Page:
– Root deep! Push your finger right into the compost to get an accurate feeling of how moist the soil is; when you can feel even the slightest bit of moisture it means that there is enough for the plant.
– Water the compost and the base of the plant. Watering anywhere other than here, such as onto the foliage or flowers is completely pointless because the plants’ roots never get to use this water.
– How established is your plant? Older plants need a drenching once in a while so that the water can spread through the roots and compost. In contrast, young plants need a small amount of water and more often.
– Stay away from pressure! High pressure from hoses can prevent the water from percolating into the compost sufficiently and can even misplace compost or damage the roots.
– Know when you have overwatered. Overwatering starves roots of air and unfortunately the symptoms are similar to an under watered plant. These include wilt, aborted flowers and stunted growth.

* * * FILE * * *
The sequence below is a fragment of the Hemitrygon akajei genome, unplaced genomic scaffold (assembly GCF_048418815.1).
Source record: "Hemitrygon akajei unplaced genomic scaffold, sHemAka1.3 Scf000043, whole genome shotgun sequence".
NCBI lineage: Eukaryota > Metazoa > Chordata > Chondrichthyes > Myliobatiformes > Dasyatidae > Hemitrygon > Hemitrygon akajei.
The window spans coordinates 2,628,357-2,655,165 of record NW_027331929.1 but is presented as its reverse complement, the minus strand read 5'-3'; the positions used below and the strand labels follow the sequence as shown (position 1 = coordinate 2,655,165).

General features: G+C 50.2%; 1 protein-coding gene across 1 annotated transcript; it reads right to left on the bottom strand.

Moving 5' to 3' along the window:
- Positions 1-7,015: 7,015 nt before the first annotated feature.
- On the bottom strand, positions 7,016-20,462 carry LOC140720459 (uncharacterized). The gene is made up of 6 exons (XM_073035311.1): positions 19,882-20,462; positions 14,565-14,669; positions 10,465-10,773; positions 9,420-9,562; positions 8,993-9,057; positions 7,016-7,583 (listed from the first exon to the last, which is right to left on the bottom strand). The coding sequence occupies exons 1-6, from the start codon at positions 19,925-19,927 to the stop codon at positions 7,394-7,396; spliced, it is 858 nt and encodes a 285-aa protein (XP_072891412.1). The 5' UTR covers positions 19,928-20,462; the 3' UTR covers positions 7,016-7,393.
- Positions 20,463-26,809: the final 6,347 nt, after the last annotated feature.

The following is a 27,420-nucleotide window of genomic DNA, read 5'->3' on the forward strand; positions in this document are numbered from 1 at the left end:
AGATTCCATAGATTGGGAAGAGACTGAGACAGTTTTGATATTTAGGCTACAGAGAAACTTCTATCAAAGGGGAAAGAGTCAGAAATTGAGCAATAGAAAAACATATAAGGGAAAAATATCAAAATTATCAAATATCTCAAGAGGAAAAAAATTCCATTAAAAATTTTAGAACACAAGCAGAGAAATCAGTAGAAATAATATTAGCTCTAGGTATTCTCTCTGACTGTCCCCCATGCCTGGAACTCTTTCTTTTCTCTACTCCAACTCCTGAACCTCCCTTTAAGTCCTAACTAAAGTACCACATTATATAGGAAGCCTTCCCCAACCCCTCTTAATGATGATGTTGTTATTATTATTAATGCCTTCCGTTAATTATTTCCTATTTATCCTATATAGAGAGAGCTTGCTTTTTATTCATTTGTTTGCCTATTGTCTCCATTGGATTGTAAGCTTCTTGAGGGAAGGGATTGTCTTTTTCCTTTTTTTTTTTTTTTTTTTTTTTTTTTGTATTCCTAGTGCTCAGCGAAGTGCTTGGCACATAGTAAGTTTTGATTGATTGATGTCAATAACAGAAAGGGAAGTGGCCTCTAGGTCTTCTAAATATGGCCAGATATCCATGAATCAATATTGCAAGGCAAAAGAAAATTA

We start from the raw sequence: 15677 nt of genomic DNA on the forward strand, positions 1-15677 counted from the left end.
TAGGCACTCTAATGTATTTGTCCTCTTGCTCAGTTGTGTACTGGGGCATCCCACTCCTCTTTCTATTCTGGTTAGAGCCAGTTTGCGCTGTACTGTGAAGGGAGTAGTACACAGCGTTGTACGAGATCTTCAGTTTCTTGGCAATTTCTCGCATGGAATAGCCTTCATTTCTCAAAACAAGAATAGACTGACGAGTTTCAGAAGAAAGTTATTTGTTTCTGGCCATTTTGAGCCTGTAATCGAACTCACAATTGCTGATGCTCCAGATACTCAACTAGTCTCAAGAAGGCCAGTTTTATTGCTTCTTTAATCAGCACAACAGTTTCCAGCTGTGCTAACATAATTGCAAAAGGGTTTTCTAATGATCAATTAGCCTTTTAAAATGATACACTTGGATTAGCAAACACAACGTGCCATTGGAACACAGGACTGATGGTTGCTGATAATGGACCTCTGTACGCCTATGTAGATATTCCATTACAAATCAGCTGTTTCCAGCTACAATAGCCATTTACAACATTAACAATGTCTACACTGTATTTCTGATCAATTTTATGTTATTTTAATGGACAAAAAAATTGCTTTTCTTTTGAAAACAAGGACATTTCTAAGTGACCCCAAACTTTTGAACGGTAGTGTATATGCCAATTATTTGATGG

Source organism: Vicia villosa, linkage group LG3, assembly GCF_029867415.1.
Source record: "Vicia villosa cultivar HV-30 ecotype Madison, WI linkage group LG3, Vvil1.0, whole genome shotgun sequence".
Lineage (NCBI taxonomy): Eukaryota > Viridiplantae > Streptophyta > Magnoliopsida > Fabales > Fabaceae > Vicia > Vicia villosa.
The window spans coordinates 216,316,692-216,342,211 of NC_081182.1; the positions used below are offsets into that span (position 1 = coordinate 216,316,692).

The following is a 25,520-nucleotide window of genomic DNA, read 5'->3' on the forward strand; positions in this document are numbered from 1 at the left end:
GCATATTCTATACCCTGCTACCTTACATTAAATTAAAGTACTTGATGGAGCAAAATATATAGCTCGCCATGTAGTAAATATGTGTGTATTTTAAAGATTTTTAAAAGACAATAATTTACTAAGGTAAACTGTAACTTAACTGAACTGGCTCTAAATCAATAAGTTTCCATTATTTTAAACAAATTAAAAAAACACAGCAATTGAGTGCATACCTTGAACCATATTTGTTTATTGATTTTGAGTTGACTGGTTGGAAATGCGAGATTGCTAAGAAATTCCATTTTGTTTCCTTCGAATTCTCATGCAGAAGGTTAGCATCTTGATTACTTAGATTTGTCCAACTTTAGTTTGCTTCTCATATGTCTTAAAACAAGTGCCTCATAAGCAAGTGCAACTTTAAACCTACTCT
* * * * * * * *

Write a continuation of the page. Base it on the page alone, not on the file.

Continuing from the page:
Fixing your mistakes.
– For under watered plants; these need to be watered slowly and more than once. Each time check the moisture. If the plant is hugely dry then the water will run straight through the pot without being absorbed. In this case the plant must be submerged in water until the compost is sufficiently moist and then be left in the shade.
– For overwatered plants; stop watering these and move them to a shaded area. If its possible to do so then you should lift the plant out of its container. This will allow more water to evaporate. If you can see that a lot of roots have died, simply cut them off and if it is necessary replant the plant into a smaller plant. Also prune the foliage to redirect the plants energy and reduce any added stress.
We have a huge range of watering equipment in store. Including the 6.5L watering can which is now ONLY £3.00! The perfect size for watering pot plants without becoming too much of a strain on your arm.